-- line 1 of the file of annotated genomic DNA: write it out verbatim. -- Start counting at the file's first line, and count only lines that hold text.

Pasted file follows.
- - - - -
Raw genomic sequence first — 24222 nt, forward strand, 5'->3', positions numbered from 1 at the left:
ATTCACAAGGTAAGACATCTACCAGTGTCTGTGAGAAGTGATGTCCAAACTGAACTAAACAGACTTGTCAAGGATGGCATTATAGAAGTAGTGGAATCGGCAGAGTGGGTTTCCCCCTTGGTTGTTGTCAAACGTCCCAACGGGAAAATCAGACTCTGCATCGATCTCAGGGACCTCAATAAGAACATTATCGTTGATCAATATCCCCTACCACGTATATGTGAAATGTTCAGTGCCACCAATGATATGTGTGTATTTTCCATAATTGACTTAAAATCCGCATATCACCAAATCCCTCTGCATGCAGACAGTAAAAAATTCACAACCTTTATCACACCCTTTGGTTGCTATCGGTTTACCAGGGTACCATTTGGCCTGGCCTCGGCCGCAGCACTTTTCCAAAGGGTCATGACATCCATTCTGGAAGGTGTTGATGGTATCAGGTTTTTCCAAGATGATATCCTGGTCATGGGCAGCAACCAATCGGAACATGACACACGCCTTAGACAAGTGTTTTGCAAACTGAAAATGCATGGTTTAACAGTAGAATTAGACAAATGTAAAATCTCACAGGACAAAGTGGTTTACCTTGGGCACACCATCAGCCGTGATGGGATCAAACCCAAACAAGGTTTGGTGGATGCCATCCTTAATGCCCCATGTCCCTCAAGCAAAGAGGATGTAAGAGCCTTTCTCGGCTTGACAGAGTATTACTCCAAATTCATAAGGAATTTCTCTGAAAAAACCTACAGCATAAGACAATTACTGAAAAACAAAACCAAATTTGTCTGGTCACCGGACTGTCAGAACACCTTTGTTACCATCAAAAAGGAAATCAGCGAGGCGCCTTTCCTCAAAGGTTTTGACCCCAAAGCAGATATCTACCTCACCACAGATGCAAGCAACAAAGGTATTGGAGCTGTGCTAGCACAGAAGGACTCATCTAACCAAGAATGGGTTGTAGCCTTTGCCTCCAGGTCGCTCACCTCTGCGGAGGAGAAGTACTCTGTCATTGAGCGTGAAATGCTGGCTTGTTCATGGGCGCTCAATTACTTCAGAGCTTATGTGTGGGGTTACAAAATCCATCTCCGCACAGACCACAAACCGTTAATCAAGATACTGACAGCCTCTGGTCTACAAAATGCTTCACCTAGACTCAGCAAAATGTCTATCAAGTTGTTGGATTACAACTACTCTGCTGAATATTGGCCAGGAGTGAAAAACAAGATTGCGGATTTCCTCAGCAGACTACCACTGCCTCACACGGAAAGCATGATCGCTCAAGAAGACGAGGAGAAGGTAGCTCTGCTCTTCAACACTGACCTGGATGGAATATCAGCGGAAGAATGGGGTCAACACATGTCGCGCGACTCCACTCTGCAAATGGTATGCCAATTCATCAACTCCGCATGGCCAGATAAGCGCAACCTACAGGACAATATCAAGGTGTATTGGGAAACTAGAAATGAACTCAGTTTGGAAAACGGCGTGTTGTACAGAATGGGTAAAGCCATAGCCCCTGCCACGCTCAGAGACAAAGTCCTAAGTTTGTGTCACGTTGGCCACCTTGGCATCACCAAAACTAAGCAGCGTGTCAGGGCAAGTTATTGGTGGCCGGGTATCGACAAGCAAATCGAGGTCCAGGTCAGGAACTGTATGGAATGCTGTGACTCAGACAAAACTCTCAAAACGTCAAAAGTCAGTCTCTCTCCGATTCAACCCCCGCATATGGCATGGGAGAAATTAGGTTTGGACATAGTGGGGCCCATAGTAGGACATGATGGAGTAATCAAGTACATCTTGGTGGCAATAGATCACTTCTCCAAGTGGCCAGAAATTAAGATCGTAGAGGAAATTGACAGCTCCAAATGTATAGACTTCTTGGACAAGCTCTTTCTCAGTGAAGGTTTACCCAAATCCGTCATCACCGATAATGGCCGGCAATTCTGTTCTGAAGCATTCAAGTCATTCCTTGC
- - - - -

Raw genomic sequence first — 24222 nt, forward strand, 5'->3', positions numbered from 1 at the left: